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AMD’s socketed Athlon “Kabini” AM1 chips priced, pictured, unveiled

Early this month Advanced Micro Devices introduced its new low-cost desktop platform based on Kabini chip design. The new AM1 platform comprises microprocessors carrying Athlon and Sempron brands with integrated graphics cores as well as new mainboards with FS1b sockets previously only used for mobile applications. What AMD did not reveal in early-March were exact specs of new chips, their prices as well as some other minor details.

As the new Athlon processors are approaching the market, various web-sites, including CPU-World and Hermitage Akihabara, begin to reveal their prices as well as specifications. In the U.S., AMD Athlon 5150 and 5350 will cost $45 (£27.2) and $54 (£32.7), respectively. In Japan, the Athlon 5350 will be priced at ¥6700 (£39.6, $65.5), the model 5150 should cost ¥5680 (£33.6, $55.5), whereas Sempron 2650 and 3850 will be sold for ¥3700 (£21.9, $36.1) and ¥4200 (£24.85, $41), respectively.


The new Athlon and Sempron accelerated processing units in AM1 form-factor based on Kabini design feature two or four AMD Jaguar x86 cores, AMD Radeon R3 graphics engines with GCN architecture and 128 stream processors, DDR3 memory controllers and so on. Like other Kabini-based platforms, the AM1 supports two Serial ATA-6Gb/s, two USB 3.0, eight USB 2.0, PCI Express 2.0 x4, DisplayPort, HDMI and D-Sub support.

At first glance, the price of AMD Athlon 5350 of $54 seems to be reasonable since it formally allows to assemble sub-$200 personal computers based on the chip. However, keeping in mind that it is possible to get higher-performing AMD “Trinity” or “Richland” APUs for $60 – $65 in the U.S. today, it does not seem that socketed AM1 chips are really valuable, at least in the “around $50” price-segment.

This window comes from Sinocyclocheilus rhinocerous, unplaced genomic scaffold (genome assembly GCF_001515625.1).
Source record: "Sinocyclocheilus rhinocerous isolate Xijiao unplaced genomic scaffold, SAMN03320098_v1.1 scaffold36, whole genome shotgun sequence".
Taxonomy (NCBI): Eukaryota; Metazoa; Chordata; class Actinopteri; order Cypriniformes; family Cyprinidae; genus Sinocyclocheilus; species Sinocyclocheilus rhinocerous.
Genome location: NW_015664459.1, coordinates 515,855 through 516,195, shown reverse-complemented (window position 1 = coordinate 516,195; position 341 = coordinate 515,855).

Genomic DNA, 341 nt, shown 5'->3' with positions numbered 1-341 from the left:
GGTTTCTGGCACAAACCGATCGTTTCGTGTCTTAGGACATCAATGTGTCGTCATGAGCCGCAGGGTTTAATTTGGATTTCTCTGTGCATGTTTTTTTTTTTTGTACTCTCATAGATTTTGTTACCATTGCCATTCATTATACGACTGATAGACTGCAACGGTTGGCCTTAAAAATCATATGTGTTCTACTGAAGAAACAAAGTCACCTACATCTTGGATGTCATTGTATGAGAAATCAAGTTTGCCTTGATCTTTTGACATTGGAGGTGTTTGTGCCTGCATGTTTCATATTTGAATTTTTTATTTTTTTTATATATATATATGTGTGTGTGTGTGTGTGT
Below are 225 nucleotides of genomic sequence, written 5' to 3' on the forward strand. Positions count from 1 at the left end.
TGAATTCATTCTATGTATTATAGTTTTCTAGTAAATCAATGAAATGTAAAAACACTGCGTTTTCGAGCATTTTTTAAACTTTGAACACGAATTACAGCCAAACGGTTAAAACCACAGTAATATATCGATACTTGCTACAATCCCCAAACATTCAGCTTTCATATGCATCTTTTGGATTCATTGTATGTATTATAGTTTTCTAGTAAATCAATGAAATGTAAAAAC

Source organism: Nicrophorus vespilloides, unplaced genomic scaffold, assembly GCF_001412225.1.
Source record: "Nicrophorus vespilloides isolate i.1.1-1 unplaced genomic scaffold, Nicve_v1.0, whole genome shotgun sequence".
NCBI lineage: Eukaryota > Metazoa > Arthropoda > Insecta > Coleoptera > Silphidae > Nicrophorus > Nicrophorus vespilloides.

Obviously, AM1 chips require more affordable mainboards and less-efficient cooling compared to APUs in FM2 form-factor. But keeping in mind that AMD positions socketed Kabini as inexpensive solutions for those who want to upgrade later, then the AM1 APUs should either be considerably cheaper than APUs in FM2 package, or at least offer similar upgrade capabilities. At present the AM1 platforms offer neither decent upgradeability nor truly low price.


AMD did not comment on the news-story.

KitGuru Says: AMD’s partners will start to officially sell the chips in AM1 form-factor in April. Therefore, only next month we will be able to actually draw our final conclusion regarding the ultra-low-cost socketed desktop platform AMD is about to start offering. The current combination of price, performance and upgradeability just does not seem right. But maybe next month mainboard makers will roll-out ultra-low-cost motherboards, small form-factor systems or even system boards for all-in-one PCs that will make the AM1 truly valuable for system integrators?

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